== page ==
On the offensive, Fanatics alleges that Panini itself engaged in unfair competition and breached its obligation to negotiate in good faith. After the parties agreed in principle that Panini would prematurely terminate certain of its licenses to allow Fanatics to enter into them early, in exchange for Fanatics paying an early termination fee derived from what would have been Panini’s projected earnings for the licenses’ remaining years, Panini allegedly engaged in stalling tactics and tried to “pass off knowingly inflated earnings projections that translated to an unreasonably high early termination fee.”
Acquisition of Topps and GCP
Panini claims that Fanatics’ alleged anticompetitive conduct also includes its acquisition of Topps and a controlling stake in GCP. Panini alleges that Fanatics acquired Topps as part of an attempt to force competitors such as Topps, and eventually Panini, out of the market. Panini argues that Topps had no choice but to sell after Fanatics acquired exclusive deals with Topps’ key business partners, the MLB and MLB Players Association. GCP is Panini’s specialty manufacturer and, it alleges, one of the only U.S. manufacturers capable of producing custom, high-tech, high-quality trading cards. Panini alleges that Fanatics used its acquisition of GCP to undermine Panini’s existing business by significantly disrupting Panini’s requested production volume from GCP, which fell from over 90% between 2019 and 2021 to 58% and 61% in 2022 and 2023, respectively.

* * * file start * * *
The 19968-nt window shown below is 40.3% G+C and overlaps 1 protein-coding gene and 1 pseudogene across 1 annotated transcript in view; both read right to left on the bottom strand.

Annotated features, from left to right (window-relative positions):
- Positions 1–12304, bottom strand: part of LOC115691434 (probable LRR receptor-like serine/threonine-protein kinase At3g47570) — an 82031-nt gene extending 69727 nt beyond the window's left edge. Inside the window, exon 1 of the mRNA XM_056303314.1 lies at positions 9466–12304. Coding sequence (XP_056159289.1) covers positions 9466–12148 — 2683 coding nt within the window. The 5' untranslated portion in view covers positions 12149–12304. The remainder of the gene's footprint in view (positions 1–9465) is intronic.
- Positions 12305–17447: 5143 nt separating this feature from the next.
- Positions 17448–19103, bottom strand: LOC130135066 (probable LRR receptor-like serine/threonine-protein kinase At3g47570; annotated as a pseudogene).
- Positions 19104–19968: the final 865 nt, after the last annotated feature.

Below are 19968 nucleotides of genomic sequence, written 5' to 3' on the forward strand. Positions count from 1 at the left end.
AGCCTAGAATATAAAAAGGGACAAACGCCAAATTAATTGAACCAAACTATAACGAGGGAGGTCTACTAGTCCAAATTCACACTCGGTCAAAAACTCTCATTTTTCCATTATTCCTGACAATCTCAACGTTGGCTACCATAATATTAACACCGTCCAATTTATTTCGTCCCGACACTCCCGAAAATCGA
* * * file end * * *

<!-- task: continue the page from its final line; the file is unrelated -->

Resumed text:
Fanatics argues that Panini is in the same position as Topps was prior to its acquisition, having lost important licenses to Fanatics, yet remaining independent, thus refuting the argument that Topps’ loss of licenses forced it to sell. Further, Fanatics points to Panini’s acquisition of competitor Donruss Playoff LP in 2009, which it asserts occurred under similar circumstances. In that instance, Panini acquired Donruss, allowing Panini to assume its NFL and NFLPA licenses.